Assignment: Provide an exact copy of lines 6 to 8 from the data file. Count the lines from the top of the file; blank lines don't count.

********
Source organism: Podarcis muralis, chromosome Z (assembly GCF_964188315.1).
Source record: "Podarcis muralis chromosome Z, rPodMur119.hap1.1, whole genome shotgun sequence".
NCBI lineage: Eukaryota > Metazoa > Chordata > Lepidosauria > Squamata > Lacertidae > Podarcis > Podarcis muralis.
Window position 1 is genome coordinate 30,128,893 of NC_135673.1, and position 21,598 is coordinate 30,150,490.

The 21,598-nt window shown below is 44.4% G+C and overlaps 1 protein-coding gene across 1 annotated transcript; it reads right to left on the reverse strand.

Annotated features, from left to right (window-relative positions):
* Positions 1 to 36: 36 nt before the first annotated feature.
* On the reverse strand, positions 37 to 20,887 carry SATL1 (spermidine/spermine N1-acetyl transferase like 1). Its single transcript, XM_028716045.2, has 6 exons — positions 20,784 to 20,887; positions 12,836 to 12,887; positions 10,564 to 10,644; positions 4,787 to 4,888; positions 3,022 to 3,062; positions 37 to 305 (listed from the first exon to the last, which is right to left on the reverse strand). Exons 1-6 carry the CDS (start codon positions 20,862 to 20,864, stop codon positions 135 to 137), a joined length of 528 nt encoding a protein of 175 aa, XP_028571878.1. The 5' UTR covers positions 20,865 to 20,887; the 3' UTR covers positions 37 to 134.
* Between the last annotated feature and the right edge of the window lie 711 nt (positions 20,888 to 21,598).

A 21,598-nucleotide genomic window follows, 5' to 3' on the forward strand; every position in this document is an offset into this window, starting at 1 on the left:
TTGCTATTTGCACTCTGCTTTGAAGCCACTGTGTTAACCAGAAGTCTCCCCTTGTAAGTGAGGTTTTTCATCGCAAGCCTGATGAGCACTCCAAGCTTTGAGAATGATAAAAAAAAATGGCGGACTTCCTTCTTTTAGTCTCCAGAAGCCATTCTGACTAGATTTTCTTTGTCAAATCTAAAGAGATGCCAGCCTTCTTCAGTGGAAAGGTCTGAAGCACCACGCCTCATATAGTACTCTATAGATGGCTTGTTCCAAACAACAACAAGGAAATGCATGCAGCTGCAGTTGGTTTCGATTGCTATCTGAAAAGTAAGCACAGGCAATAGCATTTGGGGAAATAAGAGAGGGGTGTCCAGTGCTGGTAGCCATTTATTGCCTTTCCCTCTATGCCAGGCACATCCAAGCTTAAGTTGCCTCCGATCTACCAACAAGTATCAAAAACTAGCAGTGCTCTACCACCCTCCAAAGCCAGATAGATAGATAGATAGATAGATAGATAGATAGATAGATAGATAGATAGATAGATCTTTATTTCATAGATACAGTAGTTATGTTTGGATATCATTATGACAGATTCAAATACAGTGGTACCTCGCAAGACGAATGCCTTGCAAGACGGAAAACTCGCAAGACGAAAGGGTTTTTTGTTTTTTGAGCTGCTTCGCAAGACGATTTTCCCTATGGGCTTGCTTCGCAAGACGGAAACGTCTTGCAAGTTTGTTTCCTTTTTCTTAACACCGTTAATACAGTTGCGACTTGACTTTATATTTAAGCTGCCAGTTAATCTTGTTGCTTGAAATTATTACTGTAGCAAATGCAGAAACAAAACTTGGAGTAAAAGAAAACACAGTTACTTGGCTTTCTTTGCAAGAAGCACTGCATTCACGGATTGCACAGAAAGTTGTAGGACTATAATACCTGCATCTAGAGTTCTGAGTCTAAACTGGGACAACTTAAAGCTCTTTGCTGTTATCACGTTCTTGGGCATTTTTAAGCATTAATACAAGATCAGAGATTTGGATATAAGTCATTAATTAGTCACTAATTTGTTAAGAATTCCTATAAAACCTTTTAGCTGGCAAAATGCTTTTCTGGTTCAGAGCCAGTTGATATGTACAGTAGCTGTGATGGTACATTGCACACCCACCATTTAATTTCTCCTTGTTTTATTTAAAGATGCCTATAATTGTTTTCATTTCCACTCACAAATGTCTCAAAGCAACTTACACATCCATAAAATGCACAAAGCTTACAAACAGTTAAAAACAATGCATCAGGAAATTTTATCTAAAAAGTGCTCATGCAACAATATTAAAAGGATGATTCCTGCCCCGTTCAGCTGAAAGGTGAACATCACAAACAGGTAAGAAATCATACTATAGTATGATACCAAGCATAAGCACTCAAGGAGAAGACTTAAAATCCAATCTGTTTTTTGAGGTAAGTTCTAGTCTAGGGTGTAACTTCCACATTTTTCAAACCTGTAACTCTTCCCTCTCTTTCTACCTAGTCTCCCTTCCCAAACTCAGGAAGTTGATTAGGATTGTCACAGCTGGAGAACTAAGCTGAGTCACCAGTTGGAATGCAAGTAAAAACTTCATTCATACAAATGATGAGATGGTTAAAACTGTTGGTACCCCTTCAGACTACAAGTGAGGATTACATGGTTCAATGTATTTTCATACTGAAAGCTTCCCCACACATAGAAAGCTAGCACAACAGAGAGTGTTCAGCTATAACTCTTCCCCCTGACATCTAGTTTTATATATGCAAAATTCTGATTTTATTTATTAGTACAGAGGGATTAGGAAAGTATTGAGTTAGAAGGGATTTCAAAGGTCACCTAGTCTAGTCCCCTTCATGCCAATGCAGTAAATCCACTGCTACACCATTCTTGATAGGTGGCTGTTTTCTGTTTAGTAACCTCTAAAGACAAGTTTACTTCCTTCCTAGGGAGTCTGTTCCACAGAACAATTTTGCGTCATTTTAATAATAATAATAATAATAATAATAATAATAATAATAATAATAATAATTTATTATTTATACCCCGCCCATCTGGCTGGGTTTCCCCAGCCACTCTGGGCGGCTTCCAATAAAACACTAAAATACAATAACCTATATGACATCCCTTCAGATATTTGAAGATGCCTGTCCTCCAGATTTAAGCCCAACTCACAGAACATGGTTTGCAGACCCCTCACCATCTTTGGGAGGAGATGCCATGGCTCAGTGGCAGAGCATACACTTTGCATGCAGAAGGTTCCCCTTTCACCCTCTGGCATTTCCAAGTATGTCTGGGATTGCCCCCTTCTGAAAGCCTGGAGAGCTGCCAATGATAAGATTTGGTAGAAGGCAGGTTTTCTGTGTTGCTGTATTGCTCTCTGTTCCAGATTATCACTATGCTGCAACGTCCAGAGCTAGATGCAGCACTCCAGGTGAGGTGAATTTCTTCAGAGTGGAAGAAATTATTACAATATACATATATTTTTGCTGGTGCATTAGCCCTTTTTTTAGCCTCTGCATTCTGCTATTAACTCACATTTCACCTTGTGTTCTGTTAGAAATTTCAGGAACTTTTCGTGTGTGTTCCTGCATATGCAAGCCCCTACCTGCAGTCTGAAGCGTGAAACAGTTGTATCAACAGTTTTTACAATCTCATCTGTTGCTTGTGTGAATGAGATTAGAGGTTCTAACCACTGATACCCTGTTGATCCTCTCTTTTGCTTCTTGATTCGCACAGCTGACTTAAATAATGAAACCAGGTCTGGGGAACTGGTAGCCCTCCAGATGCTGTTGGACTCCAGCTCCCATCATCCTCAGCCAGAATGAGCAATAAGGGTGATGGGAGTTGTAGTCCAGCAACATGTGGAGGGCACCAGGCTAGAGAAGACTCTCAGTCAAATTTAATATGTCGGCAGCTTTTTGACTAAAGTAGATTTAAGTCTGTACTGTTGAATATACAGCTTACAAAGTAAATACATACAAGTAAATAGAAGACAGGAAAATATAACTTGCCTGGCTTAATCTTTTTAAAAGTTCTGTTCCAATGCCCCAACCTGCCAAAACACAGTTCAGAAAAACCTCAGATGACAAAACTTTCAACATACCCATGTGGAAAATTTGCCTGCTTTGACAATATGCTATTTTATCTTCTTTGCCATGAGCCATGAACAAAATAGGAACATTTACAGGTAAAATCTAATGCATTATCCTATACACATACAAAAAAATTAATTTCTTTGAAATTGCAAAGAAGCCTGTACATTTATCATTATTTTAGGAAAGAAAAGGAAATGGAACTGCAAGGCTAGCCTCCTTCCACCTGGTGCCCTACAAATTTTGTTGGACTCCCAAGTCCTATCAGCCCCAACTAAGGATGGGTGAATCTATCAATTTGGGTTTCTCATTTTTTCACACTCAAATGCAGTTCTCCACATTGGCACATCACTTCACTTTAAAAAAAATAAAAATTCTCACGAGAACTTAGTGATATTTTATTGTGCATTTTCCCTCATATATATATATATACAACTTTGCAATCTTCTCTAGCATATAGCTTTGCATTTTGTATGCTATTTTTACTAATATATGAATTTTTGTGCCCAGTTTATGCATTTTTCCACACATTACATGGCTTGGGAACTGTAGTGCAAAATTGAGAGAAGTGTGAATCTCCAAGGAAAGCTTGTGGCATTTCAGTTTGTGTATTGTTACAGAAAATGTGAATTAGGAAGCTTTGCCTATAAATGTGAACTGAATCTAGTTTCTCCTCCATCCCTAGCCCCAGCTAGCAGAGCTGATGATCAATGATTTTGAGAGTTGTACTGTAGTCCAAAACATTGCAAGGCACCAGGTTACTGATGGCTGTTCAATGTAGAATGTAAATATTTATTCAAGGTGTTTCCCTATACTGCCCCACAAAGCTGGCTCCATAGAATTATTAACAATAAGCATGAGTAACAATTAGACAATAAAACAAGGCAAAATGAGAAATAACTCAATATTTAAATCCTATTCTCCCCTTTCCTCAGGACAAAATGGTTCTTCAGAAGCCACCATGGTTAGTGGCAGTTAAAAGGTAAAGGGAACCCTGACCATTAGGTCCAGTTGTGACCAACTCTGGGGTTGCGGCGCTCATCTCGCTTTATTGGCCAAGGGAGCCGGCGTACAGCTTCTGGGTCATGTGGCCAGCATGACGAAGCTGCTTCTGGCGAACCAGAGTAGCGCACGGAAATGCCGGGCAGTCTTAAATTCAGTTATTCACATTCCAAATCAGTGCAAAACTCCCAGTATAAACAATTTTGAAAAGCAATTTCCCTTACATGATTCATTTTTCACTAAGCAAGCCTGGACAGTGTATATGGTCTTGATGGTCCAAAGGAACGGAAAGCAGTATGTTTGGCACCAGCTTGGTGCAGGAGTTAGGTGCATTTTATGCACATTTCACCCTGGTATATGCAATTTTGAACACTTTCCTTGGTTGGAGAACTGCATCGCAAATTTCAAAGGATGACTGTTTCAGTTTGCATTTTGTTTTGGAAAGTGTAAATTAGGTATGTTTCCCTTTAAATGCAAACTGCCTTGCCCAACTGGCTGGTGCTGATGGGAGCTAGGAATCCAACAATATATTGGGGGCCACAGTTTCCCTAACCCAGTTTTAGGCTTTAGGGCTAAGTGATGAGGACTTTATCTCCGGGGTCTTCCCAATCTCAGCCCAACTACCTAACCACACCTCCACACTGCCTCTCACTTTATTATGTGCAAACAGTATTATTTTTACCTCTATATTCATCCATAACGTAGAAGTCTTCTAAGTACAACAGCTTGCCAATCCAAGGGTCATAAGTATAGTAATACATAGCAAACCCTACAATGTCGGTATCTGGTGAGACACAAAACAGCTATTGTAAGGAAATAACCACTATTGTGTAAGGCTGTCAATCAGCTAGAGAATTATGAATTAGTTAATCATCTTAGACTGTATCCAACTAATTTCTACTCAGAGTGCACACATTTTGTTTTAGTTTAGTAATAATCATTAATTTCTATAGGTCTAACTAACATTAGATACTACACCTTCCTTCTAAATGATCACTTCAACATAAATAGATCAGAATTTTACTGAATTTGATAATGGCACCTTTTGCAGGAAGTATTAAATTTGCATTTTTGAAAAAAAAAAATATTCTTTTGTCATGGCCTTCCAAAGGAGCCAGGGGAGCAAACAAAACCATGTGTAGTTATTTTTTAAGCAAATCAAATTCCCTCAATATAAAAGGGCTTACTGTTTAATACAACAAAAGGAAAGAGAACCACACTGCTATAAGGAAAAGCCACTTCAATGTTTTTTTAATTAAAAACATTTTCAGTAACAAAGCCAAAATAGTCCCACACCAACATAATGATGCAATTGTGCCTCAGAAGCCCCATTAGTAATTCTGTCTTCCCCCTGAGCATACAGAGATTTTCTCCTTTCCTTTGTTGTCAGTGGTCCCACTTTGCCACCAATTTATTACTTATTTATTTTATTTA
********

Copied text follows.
Annotated features, from left to right (window-relative positions):
* Positions 1 to 36: 36 nt before the first annotated feature.
* On the reverse strand, positions 37 to 20,887 carry SATL1 (spermidine/spermine N1-acetyl transferase like 1). Its single transcript, XM_028716045.2, has 6 exons — positions 20,784 to 20,887; positions 12,836 to 12,887; positions 10,564 to 10,644; positions 4,787 to 4,888; positions 3,022 to 3,062; positions 37 to 305 (listed from the first exon to the last, which is right to left on the reverse strand). Exons 1-6 carry the CDS (start codon positions 20,862 to 20,864, stop codon positions 135 to 137), a joined length of 528 nt encoding a protein of 175 aa, XP_028571878.1. The 5' UTR covers positions 20,865 to 20,887; the 3' UTR covers positions 37 to 134.